Following Ben’s introduction to this topic, I’m now going to dig into the behavioural responses to low bond yields – the mistakes being made and what we might expect in the future.
To start, it’s useful to ask a question: when facing financial losses, how should investors respond?
A strong temptation is to increase risk to try to recover the losses. Often, however, this is the wrong response. Past wealth is an irrelevant anchor – the investor should accept any sunk loss and invest in a way that pays no attention to how they arrived at their current position.
A type of sunk loss many investors have faced over the past few decades is that caused by a fall in real interest rates. Unless fully hedged, a fall in real rates reduces future spending power. This is because future expected returns (net of inflation) fall across all asset classes, but the current value of assets does not rise enough to compensate. This is not always an obvious loss – unless you are a defined-benefit (DB) pension scheme with an actuary supplying you with regular liability updates – but it is a loss nonetheless.
The appeal of taking risks when the chips are down (yields now look pitiful), and in the face of losses generally, is well documented in behavioural science – people like to maintain a chance of keeping objectives they’ve previously set. But this is a bias. The question then arises: if the fall in real yields has, all else equal, made you poorer, how should you react?
In many contexts, investors are found to have diminished risk capacity when they have poorer prospects. This has a fancy name – “Decreasing Relative Risk Aversion” or DRRA – but the idea is intuitive. Those who are asset rich generally have a high risk capacity so can hold a relatively large proportion of their wealth in equities and other risky investments. In contrast, individuals with less to invest cannot afford to risk such a high proportion of their savings.
Investors arguably should respond to a fall in real yields in the same way they should respond to any sunk loss. If anything, DRRA suggests that investors should do the exact opposite of what feels tempting: they should de-risk.
Falling real yields generally have a detrimental impact on under-hedged DB pension schemes. Notwithstanding the above, the way that such schemes are run often encourages risk taking in such circumstances. This may partly be driven by an irrational fear of regret: trustees might feel silly if they were at 99% funding, hadn’t de-risked, and markets tanked leading to the funding level dropping to 89%. This isn’t worse than if the funding level fell from 89% to 79% but the sense of snatching defeat from the jaws of victory would be hard to escape!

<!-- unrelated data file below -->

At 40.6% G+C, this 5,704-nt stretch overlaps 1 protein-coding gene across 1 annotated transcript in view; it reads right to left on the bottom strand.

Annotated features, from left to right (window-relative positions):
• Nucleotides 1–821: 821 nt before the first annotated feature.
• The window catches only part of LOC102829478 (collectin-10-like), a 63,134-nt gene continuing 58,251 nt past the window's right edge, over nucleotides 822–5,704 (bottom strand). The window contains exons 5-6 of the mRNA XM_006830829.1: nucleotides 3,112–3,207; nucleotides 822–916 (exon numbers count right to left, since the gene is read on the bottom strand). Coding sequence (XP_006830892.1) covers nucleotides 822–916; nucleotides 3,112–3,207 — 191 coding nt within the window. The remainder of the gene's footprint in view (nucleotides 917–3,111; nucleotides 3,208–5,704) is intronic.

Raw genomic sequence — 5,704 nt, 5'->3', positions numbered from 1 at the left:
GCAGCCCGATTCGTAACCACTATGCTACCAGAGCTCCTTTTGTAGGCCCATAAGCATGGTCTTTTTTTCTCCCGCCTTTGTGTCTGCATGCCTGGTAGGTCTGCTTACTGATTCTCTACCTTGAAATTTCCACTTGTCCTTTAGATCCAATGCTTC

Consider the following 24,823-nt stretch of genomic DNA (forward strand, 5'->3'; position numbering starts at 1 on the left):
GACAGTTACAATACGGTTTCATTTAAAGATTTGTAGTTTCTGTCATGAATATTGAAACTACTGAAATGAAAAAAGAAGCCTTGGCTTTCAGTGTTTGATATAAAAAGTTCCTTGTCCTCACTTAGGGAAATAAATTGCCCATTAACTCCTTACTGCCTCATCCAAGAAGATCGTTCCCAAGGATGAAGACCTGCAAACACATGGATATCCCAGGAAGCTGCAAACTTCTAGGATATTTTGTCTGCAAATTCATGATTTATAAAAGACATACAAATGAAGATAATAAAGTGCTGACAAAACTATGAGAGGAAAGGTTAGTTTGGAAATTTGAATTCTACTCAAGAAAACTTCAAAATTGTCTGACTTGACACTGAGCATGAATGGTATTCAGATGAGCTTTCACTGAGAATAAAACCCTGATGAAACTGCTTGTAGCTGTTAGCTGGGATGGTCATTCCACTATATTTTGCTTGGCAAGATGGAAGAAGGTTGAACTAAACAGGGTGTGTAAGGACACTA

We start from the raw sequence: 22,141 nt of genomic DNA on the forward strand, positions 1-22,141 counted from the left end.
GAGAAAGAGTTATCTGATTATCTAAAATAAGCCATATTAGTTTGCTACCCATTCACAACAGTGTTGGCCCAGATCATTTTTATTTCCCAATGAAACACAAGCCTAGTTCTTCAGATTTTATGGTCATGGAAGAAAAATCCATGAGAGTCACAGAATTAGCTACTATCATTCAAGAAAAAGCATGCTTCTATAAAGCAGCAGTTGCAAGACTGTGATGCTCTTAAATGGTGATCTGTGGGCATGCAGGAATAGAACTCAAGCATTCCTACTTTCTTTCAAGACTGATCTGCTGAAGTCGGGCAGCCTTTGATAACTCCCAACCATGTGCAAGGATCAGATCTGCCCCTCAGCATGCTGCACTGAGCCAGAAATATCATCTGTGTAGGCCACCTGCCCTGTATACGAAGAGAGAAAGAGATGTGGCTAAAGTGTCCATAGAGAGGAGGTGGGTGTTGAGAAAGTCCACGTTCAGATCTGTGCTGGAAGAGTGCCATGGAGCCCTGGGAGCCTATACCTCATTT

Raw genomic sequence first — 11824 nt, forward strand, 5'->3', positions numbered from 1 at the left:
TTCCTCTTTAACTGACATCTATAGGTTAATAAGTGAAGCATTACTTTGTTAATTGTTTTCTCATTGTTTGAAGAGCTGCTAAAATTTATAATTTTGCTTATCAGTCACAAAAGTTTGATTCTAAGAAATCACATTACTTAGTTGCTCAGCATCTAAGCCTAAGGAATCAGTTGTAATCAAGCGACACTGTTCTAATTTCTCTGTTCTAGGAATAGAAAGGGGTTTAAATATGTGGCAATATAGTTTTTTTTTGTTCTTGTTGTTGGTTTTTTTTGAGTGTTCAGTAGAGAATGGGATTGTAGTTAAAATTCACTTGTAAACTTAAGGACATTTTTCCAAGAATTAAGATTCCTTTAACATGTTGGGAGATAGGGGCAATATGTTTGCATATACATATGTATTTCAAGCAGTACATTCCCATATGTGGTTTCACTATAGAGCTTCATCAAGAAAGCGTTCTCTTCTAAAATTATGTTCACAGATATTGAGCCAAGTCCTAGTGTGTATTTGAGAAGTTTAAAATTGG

However, one good reason is that an inability to transact instantly on reaching 100% buyout funding means there is a risk of “useless” surplus, which encourages de-risking at higher funding levels (and conversely re-risking at lower funding levels).
Another interesting aspect is the hedge level for interest-rate risk. As yields fall, under-hedging may be considered less risky compared with history. However, thanks to liability-driven investing (LDI), it may be worth fully hedging this unrewarded risk, regardless.
DC and retail investors
In general, defined-contribution (DC) pension and pure retail investors are capital constrained (i.e. they can’t or won’t leverage growth or bond exposure), which has two interesting consequences in a low-yield world.
The first arises from the existence of the state pension and other DB pensions. It could make sense for them to take more risk within DC assets if they expect a smaller DC pot relative to the state pension, essentially to compensate for a relatively large safe asset.
The second is that reducing your bond exposure at lower yields is seen as less risky. DB schemes with access to LDI can still hedge all their interest-rate risk without necessarily impacting expected returns. However, DC and retail investors, who don’t have LDI, might switch out of bonds because the sacrifice in expected returns is no longer worth it.
Feeling the squeeze: sensible actions, whatever the weather
So, what should investors do?
In this blog, I’ve highlighted that increasing risk when faced with lower yields is not necessarily the right response. That said, many long-term investors suffer from reckless prudence in practice and it’s possible that two wrongs can make a right.
Likewise, some actions – such as scrutinising costs more closely or increasing diversification – are not really a response to low yields because they are also sensible actions in a high-yield environment. However, these are still worth reviewing. Psychologically, if not entirely rationally, low yields may have a silver lining, acting as a catalyst for investors to improve their strategies.
In a forthcoming blog in this series, my colleague Chris Teschmacher will review a number of options that multi-asset investors can take.